In the case of a DNA test, it is common knowledge that either a blood, tissue or bone specimen will be taken from the person for testing. If a person refuses to submit himself to such a testing he is perfectly entitled to do so; a  person cannot be subject to hurt (i.e., suffer bodily pain, disease or infirmity) within the meaning of s. 319 of the Penal Code against his will by submitting himself to such test. Whoever carries out such testing without the person’s consent would violate s. 323 of the Penal Code for voluntarily causing hurt to the person and a court cannot, in the absence of a specific legislative provision, order such person to submit himself to an unlawful act to be committed on his person.”

However, it must be noted that the decision in Peter James Binsted’s case was made in the year 2000; it has been 18 years since the court handed down the decision whereby advances in technology have made DNA tests less invasive- in the sense that it is unlikely that the person taking the test will be subjected to physical injury as it can be done by using cheek swaps to collect cells from the inside of the person’s cheek (as opposed to drawing blood, tissue, etc.). This was in fact pointed out by the judge hearing the case (the judge hearing the 014A application which was subsequently overturned on appeal) who said:

It would appear that with varying degree of requirements or stipulations, the paternity testing may be ordered by the courts in other jurisdictions. Likewise, we too must not be lagging behind but be robust and cannot allow our criminal or civil jurisprudence be shackled by the ghost of Peter James Binsted, which was decided within a narrow scope about 13 years ago. Much water has flowed under the bridge since then.”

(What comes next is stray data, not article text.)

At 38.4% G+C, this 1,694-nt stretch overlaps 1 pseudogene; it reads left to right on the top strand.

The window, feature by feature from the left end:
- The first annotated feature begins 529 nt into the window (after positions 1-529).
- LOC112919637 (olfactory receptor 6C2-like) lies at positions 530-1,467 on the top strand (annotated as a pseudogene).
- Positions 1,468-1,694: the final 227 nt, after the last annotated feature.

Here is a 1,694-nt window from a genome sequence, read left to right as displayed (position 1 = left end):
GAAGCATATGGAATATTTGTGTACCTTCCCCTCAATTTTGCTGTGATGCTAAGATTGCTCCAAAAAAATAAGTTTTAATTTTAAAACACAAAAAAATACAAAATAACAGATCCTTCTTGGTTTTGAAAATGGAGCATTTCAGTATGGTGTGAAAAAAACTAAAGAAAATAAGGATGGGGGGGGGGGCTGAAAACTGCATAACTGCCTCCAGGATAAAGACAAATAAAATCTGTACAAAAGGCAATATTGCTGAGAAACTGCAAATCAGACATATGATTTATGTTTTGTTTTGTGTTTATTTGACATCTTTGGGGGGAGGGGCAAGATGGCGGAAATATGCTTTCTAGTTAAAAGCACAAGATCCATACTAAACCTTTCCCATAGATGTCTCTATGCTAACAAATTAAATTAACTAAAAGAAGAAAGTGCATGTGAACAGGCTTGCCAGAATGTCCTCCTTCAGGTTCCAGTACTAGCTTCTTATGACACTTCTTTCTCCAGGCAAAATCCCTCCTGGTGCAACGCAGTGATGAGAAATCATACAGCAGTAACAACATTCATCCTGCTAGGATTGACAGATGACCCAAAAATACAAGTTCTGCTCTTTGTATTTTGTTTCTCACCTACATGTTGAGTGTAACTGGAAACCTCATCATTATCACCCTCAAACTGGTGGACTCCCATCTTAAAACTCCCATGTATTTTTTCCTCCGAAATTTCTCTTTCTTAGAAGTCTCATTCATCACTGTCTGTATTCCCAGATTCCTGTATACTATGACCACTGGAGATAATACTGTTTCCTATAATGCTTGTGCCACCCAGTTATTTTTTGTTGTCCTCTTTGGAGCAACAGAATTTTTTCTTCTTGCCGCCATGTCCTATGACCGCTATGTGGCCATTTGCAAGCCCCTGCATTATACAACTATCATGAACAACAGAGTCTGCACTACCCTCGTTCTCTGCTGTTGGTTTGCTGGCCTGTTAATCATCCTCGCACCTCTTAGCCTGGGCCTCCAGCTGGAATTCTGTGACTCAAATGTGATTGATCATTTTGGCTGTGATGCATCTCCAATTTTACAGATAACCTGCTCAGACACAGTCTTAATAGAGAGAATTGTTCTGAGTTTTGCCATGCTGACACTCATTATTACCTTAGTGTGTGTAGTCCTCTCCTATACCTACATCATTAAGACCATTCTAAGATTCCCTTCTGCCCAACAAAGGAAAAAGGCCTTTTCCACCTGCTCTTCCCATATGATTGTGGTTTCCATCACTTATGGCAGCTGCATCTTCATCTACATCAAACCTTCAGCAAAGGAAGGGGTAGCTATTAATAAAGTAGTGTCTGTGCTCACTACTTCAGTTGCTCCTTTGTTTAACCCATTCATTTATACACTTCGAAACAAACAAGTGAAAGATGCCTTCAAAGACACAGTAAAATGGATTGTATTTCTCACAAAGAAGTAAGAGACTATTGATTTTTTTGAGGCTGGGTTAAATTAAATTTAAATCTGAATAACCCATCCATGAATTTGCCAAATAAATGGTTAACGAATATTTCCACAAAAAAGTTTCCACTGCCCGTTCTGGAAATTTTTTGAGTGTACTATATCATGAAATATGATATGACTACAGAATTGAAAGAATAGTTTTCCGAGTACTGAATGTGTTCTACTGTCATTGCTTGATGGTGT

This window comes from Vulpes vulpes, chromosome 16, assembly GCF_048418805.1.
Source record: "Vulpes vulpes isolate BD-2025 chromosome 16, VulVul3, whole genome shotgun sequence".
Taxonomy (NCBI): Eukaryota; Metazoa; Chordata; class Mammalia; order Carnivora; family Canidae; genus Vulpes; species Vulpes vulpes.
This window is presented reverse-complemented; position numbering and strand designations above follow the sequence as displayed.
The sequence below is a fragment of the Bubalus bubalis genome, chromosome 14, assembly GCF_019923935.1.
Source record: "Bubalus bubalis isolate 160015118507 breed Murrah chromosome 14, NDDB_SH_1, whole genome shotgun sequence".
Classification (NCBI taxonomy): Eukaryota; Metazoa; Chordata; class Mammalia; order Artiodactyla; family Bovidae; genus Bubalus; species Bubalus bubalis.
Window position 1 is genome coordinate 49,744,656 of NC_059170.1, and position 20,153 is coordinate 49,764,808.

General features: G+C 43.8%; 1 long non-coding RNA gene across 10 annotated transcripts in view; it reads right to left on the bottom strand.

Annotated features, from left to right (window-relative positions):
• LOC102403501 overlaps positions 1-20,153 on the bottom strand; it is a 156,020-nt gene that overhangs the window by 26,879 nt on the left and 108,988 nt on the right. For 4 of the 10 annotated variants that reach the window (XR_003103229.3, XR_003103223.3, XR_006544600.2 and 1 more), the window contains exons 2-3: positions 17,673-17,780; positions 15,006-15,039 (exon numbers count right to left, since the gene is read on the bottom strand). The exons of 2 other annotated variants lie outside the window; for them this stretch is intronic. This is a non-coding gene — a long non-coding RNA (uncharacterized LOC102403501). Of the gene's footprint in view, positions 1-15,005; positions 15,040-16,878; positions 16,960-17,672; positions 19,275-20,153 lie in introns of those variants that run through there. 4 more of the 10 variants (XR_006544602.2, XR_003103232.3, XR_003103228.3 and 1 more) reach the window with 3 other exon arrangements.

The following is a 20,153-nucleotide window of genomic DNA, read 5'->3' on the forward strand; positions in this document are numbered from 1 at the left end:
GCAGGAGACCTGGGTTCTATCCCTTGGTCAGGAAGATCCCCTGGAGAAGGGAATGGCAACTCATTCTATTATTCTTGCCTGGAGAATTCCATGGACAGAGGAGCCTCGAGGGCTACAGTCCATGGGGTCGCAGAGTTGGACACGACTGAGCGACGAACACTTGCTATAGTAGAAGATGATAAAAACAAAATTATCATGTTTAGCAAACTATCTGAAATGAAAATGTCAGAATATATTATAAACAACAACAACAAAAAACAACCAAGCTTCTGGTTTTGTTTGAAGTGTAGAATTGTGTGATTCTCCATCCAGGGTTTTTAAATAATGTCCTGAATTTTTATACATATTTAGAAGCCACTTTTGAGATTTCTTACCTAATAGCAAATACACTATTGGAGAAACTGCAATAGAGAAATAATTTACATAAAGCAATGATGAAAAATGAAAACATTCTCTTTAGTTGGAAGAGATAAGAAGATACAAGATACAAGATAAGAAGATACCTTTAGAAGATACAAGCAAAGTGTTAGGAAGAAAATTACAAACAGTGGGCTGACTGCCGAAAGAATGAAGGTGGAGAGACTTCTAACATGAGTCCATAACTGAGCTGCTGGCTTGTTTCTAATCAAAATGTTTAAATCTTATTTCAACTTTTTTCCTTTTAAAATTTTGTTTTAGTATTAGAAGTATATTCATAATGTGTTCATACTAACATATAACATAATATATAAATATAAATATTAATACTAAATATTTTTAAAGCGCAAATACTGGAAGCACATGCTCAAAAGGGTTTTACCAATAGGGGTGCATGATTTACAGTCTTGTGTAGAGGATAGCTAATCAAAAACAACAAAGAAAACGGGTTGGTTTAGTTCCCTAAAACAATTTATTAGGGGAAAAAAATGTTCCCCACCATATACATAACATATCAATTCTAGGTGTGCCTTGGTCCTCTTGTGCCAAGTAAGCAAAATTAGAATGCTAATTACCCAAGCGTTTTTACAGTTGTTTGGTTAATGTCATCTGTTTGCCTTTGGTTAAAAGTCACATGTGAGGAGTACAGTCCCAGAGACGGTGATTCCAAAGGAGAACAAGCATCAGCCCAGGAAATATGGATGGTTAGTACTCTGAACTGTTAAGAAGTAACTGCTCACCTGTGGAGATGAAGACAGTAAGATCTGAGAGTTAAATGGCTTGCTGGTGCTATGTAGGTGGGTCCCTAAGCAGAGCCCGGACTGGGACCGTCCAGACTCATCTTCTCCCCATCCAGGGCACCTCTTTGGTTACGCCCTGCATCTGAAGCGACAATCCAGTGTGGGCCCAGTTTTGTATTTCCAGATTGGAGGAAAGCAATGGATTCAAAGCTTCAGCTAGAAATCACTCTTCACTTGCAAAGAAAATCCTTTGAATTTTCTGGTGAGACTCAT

What are the legal implications?

Under section 3(2) of the Married Women and Children (Maintenance) Act 1950 (“Maintenance Act”), “if any person neglects or refuses to maintain an illegitimate child of his which is unable to maintain itself, a court, upon due proof thereof, may order such person to make such monthly allowance, as to the court seems reasonable.”

In order to apply to the court for such an order, the person who is asking for the court’s assistance must first prove that the individual named as defendant in the application is the father to the child in question. Thus, having an order to compel an individual to undergo a DNA test would have facilitated the discharge of the burden of proof.

Having said that, this does not mean that the burden of proof cannot be discharged without a DNA test- parties can still rely on other circumstantial evidence to establish the paternity of the child. For example, in Lee Lai Cheng’s case*, in deciding whether there was prima facie close and intimate relationship between the plaintiff and the defendant that led to the birth of the child, the court took into account (among other things) the fact that:

  • The plaintiff and defendant had cohabitated for several years intermittently (which underpinned the occurrence of sexual intercourse between the parties)
  • The defendant’s mother had visited the child often and was photographed together with the child
  • There was close facial resemblance between the child and the defendant.

Thus, it is still possible, albeit with more difficulty, to prove the paternity of the child for the purpose of applying for child maintenance order under the Maintenance Act without the aid of a DNA test.

(*Note that after finding that the plaintiff had established a prima facie case, the court then ordered for the second instalment of the trial to be proceeded. However, the decision of the 2nd instalment has not been reported yet)